I have recently gotten over first a bout of bronchitis and most recently pneumonia. I felt awful. They type of awful where what you really want to do is ask God just to end it all.
I was in pretty bad shape for almost two weeks and while I was still recovering two weeks later, I found myself depressed and at the 7/11 buying lotto tickets. It was as if I went to bed on one night feeling pretty good about myself and woke up the next morning feeling like an utter failure and the only thing that could rescue me was to win millions. Physically I was back to my normal routine, but I still felt totally out of sync. On this particular morning I had to co-op at my daughter's school and had to be there early. From the moment the alarm rang my boys just couldn't get their act together. It was one of those "let's not listen to mommy" days. After some screaming and throwing things, my boys finally got around to seeing things my way, but I was already late. On the drive in to the school, Noelle was talking a mile a minute, to the point where I begged her to Puhleeze be silent for a few minutes. "Sure Mommy" she replied cheerfully. She actually gave me a good 45 seconds before she started talking again and I just burst into silent tears.
Nothing seemed to be going right. You know how it is when you are lacking sleep and not eating right - at some point your defenses get so low physically and emotionally that even the normal hiccups become monumental. My being late just took me over the edge, but the real issue was the fact that I did not finish nanowrimo, the writing a novel in a month campaign. I had started strong, but getting sick took all the "write" out of me and I just couldn't finish. Also this is the best time of year for my business and I have literally done nothing to capitalize on it at all. To say the least I was down in the dumps.
I hung on to my mood for about three days. On my last day of misery, I was folding clothes on my bed when the thought hit me that I could actually die without having achieved any of the things I wanted. I know - it's a morbid thought - but a very realistic one that I am sure many women share. So as I sat sorting socks, I pondered Frank Capra style what would happen if I never actually fulfilled my dreams. I would eventually shut down my business, never finish a novel, never find a way to help other women, and live the rest of my life in a mediocre apartment. It was then that a question popped out of nowhere.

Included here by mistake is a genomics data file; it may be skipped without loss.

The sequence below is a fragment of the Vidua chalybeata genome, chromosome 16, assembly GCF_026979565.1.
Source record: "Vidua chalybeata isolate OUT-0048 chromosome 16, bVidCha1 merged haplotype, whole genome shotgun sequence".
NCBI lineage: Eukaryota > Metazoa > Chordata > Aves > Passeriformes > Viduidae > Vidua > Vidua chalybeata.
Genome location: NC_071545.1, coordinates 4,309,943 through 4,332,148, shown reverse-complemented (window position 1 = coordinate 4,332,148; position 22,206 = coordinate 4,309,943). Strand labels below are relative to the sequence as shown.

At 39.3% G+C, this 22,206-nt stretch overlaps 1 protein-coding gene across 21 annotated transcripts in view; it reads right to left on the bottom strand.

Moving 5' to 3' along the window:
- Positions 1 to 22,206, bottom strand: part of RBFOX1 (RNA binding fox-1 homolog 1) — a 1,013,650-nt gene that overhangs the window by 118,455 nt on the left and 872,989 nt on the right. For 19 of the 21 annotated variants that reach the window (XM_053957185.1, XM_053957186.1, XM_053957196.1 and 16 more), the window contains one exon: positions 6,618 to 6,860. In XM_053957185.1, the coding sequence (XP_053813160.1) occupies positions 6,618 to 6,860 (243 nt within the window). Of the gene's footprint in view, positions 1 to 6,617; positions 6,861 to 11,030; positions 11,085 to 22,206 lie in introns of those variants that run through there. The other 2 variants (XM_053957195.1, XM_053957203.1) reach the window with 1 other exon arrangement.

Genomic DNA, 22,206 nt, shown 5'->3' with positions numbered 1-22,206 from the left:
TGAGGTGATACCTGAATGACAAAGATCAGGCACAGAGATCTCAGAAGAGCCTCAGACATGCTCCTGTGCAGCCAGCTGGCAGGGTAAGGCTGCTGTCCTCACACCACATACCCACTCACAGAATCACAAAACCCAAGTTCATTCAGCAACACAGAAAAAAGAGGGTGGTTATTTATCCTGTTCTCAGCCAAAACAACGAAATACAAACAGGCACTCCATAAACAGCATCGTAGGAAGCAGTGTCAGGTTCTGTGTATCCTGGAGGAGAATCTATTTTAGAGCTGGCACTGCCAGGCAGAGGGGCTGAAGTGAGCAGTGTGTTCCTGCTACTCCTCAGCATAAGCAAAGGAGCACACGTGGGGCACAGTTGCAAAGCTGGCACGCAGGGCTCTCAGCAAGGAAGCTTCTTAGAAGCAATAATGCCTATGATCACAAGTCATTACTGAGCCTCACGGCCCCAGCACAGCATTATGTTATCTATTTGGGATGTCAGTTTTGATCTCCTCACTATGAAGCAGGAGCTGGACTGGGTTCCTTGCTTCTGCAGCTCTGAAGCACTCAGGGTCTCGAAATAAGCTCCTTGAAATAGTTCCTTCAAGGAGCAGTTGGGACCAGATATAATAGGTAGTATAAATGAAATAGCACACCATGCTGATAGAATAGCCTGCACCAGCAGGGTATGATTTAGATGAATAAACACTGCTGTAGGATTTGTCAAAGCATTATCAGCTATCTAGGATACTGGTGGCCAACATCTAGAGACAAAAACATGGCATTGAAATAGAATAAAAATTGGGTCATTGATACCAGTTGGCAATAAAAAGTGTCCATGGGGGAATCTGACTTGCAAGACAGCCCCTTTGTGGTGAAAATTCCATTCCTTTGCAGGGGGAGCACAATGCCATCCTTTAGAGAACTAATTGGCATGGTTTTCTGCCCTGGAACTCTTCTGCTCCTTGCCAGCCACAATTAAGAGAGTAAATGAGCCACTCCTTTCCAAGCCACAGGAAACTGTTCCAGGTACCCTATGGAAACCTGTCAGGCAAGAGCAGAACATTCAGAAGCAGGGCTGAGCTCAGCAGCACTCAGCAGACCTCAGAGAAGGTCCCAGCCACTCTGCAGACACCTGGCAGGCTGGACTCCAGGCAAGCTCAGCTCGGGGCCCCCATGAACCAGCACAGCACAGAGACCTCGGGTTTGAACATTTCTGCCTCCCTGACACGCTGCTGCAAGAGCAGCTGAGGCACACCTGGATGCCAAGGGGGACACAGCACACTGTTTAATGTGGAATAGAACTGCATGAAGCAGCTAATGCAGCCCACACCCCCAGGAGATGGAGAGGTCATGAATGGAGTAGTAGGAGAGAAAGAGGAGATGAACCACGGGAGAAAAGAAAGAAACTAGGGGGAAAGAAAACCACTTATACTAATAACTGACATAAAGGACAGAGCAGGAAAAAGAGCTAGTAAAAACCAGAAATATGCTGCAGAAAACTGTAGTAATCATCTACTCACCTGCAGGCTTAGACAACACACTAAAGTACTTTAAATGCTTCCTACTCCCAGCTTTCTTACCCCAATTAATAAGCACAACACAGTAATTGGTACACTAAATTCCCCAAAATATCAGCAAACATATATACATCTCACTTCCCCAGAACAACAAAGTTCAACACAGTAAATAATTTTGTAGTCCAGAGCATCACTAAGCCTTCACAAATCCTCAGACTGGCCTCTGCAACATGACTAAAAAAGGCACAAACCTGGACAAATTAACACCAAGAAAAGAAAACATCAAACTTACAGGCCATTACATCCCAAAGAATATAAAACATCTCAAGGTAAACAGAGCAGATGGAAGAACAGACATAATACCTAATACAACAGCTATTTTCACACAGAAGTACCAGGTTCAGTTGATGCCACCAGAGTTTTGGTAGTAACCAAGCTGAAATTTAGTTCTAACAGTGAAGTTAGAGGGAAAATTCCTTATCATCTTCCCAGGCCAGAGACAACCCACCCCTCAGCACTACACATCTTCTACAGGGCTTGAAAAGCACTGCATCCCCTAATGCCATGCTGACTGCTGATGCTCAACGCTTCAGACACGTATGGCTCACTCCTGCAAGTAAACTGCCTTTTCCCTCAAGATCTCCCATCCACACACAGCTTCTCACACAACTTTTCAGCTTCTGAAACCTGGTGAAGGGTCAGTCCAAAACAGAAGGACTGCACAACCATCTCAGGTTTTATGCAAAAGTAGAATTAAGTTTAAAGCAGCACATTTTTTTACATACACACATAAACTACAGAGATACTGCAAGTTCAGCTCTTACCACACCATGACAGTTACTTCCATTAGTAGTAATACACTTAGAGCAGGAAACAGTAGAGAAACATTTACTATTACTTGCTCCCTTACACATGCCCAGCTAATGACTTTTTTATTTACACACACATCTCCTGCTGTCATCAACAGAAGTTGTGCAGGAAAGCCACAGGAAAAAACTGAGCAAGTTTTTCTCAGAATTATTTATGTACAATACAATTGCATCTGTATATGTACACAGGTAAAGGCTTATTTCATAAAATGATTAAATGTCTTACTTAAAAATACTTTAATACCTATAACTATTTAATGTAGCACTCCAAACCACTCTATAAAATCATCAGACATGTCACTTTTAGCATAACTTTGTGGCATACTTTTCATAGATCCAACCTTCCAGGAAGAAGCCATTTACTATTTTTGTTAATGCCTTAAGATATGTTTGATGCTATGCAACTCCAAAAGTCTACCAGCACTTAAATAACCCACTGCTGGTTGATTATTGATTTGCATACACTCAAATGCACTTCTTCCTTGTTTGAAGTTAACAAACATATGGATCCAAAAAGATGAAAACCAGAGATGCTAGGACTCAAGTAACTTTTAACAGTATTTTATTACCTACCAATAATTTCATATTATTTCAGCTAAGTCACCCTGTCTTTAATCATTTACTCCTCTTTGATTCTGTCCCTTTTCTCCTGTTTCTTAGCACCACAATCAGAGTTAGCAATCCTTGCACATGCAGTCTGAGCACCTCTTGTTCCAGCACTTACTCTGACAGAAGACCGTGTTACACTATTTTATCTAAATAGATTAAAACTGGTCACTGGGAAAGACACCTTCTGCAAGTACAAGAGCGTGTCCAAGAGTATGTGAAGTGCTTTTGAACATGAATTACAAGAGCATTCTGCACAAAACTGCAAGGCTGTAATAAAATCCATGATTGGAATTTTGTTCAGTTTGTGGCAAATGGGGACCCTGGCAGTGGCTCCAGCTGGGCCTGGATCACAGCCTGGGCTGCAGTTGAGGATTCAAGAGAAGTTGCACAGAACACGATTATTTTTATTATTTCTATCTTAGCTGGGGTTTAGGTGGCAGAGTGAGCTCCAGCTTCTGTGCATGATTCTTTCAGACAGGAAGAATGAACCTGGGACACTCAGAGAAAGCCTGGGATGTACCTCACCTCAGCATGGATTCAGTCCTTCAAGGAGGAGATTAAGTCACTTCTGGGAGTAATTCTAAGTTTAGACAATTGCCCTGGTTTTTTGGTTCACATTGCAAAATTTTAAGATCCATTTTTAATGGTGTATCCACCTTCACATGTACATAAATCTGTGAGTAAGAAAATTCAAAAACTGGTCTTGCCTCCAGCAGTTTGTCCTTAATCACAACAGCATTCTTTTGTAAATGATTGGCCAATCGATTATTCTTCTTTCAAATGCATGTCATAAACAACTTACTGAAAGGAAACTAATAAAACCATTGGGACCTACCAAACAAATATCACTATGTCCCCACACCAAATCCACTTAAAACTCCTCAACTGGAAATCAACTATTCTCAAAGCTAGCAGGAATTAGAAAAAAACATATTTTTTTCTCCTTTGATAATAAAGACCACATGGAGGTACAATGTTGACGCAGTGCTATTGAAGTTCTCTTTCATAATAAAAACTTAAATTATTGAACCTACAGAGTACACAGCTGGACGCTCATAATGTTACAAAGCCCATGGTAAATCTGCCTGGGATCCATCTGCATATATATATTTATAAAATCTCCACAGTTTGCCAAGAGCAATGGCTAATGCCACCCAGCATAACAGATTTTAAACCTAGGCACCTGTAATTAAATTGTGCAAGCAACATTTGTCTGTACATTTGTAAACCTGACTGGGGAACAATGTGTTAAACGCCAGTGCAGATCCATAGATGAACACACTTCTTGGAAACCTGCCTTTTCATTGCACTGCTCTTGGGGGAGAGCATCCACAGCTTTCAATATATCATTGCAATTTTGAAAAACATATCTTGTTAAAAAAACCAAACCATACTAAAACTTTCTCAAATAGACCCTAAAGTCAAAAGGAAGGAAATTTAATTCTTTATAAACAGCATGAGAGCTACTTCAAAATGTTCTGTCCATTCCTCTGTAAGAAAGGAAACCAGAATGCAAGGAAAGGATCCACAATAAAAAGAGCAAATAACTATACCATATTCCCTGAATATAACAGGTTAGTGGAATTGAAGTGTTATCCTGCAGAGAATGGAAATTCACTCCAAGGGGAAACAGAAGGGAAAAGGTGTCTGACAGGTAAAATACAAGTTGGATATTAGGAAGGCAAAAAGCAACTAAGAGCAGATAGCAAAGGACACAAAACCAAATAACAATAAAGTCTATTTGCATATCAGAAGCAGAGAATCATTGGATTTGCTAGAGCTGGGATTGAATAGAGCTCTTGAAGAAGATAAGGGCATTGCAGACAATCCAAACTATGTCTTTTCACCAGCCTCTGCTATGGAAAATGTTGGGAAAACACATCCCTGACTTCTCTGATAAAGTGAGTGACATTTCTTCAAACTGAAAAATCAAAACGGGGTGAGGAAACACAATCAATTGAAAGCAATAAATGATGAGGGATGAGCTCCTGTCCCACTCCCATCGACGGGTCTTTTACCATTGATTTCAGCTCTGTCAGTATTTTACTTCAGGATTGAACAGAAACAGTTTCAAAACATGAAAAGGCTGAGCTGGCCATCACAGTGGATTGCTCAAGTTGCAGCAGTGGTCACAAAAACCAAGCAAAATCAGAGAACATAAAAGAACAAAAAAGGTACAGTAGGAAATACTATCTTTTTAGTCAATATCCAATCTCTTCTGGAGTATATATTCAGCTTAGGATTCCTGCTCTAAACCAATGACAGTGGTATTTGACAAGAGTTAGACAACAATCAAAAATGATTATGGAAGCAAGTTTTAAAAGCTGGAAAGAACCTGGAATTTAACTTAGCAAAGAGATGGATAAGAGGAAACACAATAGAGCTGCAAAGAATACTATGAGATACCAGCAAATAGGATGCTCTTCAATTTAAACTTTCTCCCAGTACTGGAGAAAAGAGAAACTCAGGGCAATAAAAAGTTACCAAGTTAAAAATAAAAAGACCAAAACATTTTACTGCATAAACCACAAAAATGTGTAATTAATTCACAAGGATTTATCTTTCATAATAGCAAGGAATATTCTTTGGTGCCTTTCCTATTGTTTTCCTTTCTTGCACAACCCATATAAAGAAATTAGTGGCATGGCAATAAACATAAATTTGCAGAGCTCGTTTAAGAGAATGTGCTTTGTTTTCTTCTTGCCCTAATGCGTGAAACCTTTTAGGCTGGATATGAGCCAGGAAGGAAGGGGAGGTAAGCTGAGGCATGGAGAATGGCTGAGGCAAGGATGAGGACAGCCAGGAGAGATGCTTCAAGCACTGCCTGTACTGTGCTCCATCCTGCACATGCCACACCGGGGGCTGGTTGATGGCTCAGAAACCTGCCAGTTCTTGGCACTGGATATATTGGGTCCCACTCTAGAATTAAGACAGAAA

"When it's all over, would you be satisfied knowing you were a good person and lived a good life?"
I stopped mid-fold. My thoughts turned from my perceived failures to all that I had. I have great friends who sent me Thanksgiving in a box, and a wonderful family, including a sister I spend way too much time talking to on the telephone. Although things can be tight financially - we don't lack anything. I am not crazy about my apartment and want to live in a single family home once again, but I am still surrounded with things I love and that inspire me. I have my babies and my husband, the most important aspects of my life. We are a happy, healthy and loving family and I do everything that I can to be the best person I can be. My daily goal is to live from the perspective that Jesus illustrated when he said, "Love thy neighbor as thyself."
So after I thought about those things the question came again, slightly different. "Is it enough? Is your life enough?"
"Of course it is." I answered immediately having to look no further than my life with my husband, who truly loves me just as I am and always makes space for me to be and grow. And then, I have these kids. My love and connection to them is so great that sometimes it as though their hearts still beat inside me.
It that enough? Yes.
And no. There is a place in me, a potential in me that I have not fulfilled. I think with every project, every new idea that I get excited about, every assignment I take on is simply my attempt to find the inspiration that will cause that potential to erupt, and flow out as it should. I do not know what that is going to take. What I realize is that I cannot hold on relentlessly to what I think my success should look like. It is the pressures and expectations I put on myself that cause the disappointment. My husband wrote me a letter on my teary day, where he gave me some great advice that I three days later I decided to take. He said, "Just keep going."
I am grateful that every time that I find myself in the dumps, something always brings me back to reality and reminds me that life is pretty good. In the meantime, I will just keep doing what I love and I am confident when my life is all over and done with I will be totally satisfied. I just need to keep going.